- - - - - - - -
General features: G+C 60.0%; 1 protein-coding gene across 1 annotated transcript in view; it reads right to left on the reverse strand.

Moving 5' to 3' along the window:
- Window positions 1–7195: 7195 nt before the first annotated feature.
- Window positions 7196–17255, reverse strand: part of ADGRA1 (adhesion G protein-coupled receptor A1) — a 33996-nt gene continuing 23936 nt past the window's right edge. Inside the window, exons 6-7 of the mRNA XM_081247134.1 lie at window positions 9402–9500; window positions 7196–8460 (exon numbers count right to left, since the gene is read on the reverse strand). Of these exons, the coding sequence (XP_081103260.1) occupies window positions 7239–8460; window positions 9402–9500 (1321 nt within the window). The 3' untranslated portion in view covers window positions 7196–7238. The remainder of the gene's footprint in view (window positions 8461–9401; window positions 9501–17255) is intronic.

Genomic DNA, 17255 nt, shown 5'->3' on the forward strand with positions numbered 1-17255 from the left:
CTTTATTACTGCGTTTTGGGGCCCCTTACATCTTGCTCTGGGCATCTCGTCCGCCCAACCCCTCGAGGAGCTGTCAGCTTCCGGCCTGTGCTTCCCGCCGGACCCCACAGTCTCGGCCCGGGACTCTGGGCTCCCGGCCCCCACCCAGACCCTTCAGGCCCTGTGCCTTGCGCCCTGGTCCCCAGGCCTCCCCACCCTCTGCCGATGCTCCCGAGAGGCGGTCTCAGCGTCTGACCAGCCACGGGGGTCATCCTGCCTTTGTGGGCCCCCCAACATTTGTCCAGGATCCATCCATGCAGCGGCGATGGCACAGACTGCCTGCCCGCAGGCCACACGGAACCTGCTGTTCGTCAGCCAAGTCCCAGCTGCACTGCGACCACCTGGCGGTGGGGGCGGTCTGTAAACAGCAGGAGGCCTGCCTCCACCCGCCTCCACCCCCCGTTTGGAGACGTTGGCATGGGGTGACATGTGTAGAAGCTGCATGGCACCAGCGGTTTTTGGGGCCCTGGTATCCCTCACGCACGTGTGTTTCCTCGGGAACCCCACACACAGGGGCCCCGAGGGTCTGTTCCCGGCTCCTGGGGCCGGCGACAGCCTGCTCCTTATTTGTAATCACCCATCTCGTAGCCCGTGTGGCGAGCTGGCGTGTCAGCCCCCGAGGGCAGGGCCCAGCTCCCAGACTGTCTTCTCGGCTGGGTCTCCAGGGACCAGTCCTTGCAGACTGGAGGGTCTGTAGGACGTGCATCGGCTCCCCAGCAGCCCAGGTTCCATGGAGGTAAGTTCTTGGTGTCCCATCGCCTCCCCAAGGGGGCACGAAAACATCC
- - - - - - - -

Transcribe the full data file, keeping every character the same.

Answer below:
General features: G+C 60.0%; 1 protein-coding gene across 1 annotated transcript in view; it reads right to left on the reverse strand.

Moving 5' to 3' along the window:
- Window positions 1–7195: 7195 nt before the first annotated feature.
- Window positions 7196–17255, reverse strand: part of ADGRA1 (adhesion G protein-coupled receptor A1) — a 33996-nt gene continuing 23936 nt past the window's right edge. Inside the window, exons 6-7 of the mRNA XM_081247134.1 lie at window positions 9402–9500; window positions 7196–8460 (exon numbers count right to left, since the gene is read on the reverse strand). Of these exons, the coding sequence (XP_081103260.1) occupies window positions 7239–8460; window positions 9402–9500 (1321 nt within the window). The 3' untranslated portion in view covers window positions 7196–7238. The remainder of the gene's footprint in view (window positions 8461–9401; window positions 9501–17255) is intronic.

Genomic DNA, 17255 nt, shown 5'->3' on the forward strand with positions numbered 1-17255 from the left:
CTTTATTACTGCGTTTTGGGGCCCCTTACATCTTGCTCTGGGCATCTCGTCCGCCCAACCCCTCGAGGAGCTGTCAGCTTCCGGCCTGTGCTTCCCGCCGGACCCCACAGTCTCGGCCCGGGACTCTGGGCTCCCGGCCCCCACCCAGACCCTTCAGGCCCTGTGCCTTGCGCCCTGGTCCCCAGGCCTCCCCACCCTCTGCCGATGCTCCCGAGAGGCGGTCTCAGCGTCTGACCAGCCACGGGGGTCATCCTGCCTTTGTGGGCCCCCCAACATTTGTCCAGGATCCATCCATGCAGCGGCGATGGCACAGACTGCCTGCCCGCAGGCCACACGGAACCTGCTGTTCGTCAGCCAAGTCCCAGCTGCACTGCGACCACCTGGCGGTGGGGGCGGTCTGTAAACAGCAGGAGGCCTGCCTCCACCCGCCTCCACCCCCCGTTTGGAGACGTTGGCATGGGGTGACATGTGTAGAAGCTGCATGGCACCAGCGGTTTTTGGGGCCCTGGTATCCCTCACGCACGTGTGTTTCCTCGGGAACCCCACACACAGGGGCCCCGAGGGTCTGTTCCCGGCTCCTGGGGCCGGCGACAGCCTGCTCCTTATTTGTAATCACCCATCTCGTAGCCCGTGTGGCGAGCTGGCGTGTCAGCCCCCGAGGGCAGGGCCCAGCTCCCAGACTGTCTTCTCGGCTGGGTCTCCAGGGACCAGTCCTTGCAGACTGGAGGGTCTGTAGGACGTGCATCGGCTCCCCAGCAGCCCAGGTTCCATGGAGGTAAGTTCTTGGTGTCCCATCGCCTCCCCAAGGGGGCACGAAAACATCC